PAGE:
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Infinite Cat Project Archives for October 5-9, 2015.

Mewsings: October 5, 2015 - "One reason we admire cats is for their proficiency in one-upmanship. They always seem to come out on top, no matter what they are doing, or pretend they do." - Barbara Webster

hungry cat

Gratuitous Kute Kittiness: "My bowl is empty... again."

Cat Mewvie: A friendly little battle.

kitty sneak attack

Today's Kitty Komic

cat rings

Surprise Kat Art: The perfect Maru costume.

cat spraying

What to do about cat spraying.

Spraying is a common problem in male cats, especially those that haven't been neutered. While it's usually not indicative of anything serious, the act itself is pretty unpleasant for the owners of said cats.

Why they do it

You might see spraying as a sign of aggression toward you and/or other cats, but most of the time it's actually just a form of communication. According to the ASPCA, cats are territorial, just like most other animals in the wild, but they don't go about laying claim to their "land" by being aggressive. Rather than lock horns with an intruder, they play a more manipulative game — they leave messages in the form of urine.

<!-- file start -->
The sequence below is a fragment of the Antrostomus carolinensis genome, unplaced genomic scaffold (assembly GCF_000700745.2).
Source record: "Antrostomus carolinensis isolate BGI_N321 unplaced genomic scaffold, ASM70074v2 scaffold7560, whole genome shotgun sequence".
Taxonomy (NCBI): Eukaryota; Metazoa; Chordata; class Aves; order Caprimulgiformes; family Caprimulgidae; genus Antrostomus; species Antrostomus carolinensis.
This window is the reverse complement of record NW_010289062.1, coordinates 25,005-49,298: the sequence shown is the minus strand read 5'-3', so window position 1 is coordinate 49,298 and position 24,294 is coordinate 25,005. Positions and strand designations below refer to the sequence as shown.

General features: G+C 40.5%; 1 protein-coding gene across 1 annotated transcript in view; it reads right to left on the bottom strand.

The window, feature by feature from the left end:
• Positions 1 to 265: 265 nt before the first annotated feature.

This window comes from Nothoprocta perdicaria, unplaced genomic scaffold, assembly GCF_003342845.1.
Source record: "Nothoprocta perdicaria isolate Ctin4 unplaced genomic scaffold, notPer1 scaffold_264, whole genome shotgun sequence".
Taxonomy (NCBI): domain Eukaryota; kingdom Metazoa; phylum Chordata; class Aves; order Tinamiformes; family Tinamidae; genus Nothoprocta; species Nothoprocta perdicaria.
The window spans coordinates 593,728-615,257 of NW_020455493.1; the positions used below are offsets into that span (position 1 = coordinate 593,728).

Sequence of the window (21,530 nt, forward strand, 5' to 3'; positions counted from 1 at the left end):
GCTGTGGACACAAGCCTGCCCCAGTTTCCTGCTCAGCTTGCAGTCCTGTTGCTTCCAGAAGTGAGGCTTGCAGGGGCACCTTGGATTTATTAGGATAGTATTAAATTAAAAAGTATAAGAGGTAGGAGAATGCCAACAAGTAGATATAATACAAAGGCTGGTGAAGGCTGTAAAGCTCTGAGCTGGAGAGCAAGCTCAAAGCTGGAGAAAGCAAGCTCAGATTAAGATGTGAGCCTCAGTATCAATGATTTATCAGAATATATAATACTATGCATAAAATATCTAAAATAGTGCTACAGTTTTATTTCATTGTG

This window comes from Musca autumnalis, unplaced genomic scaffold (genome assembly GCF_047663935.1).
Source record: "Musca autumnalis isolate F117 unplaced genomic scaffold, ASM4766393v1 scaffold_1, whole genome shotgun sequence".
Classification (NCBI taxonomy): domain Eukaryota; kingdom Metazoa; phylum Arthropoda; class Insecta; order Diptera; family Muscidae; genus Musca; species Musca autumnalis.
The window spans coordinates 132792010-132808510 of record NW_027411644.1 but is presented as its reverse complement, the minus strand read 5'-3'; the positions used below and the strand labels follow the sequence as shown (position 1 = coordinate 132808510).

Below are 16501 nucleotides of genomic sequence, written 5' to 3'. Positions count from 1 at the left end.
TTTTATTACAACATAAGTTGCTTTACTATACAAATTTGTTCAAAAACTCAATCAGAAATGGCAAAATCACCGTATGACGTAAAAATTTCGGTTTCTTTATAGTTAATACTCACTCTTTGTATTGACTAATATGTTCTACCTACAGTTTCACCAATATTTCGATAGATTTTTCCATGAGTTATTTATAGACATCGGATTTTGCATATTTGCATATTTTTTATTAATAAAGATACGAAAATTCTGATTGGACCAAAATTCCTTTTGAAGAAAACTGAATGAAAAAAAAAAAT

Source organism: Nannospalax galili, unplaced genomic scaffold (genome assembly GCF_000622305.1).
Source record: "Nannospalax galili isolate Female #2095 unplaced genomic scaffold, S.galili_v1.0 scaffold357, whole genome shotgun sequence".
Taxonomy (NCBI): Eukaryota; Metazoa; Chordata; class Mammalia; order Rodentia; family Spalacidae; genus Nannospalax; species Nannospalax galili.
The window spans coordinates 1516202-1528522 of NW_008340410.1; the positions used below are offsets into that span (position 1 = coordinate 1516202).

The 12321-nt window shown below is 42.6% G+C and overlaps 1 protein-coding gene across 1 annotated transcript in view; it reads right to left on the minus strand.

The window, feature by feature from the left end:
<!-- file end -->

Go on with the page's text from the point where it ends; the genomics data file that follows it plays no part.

Cats will do anything to avoid conflict, so they developed a pretty fool-proof system by which they can work out disputes without having to be in the same room together. Think of it like a frenemy sending you passive aggressive texts to alert you to a transgression you made. While not the most effective, it at least clues you into the fact that you've crossed a line.

Is it a litter box problem or spraying?

It's common to confuse a litter box problem with a spraying problem because both involve inappropriate peeing. If your cat is using its litter box regularly, that doesn't necessarily mean it won't also spray from time to time because the purpose of each act is different. The way that you can tell if it's purposefully spraying, or not clear on how to use the litter box, is in the specifics of its actions.

If your cat is spraying, it'll usually pick a vertical surface like a wall, plant or furniture on which to urinate. It also won't completely eliminate all the urine in its bladder. According to the Cornell University Veterinary College, a cat that's about to spray will lift its tail and quiver, then urinate in short bursts, leaving little puddles of urine. If left undisturbed, it'll usually continue doing this in the same place or few places. Spray urine also smells more intense than regular urine because it's mixed with chemicals that the cat is dispelling to announce itself to the threat it perceives.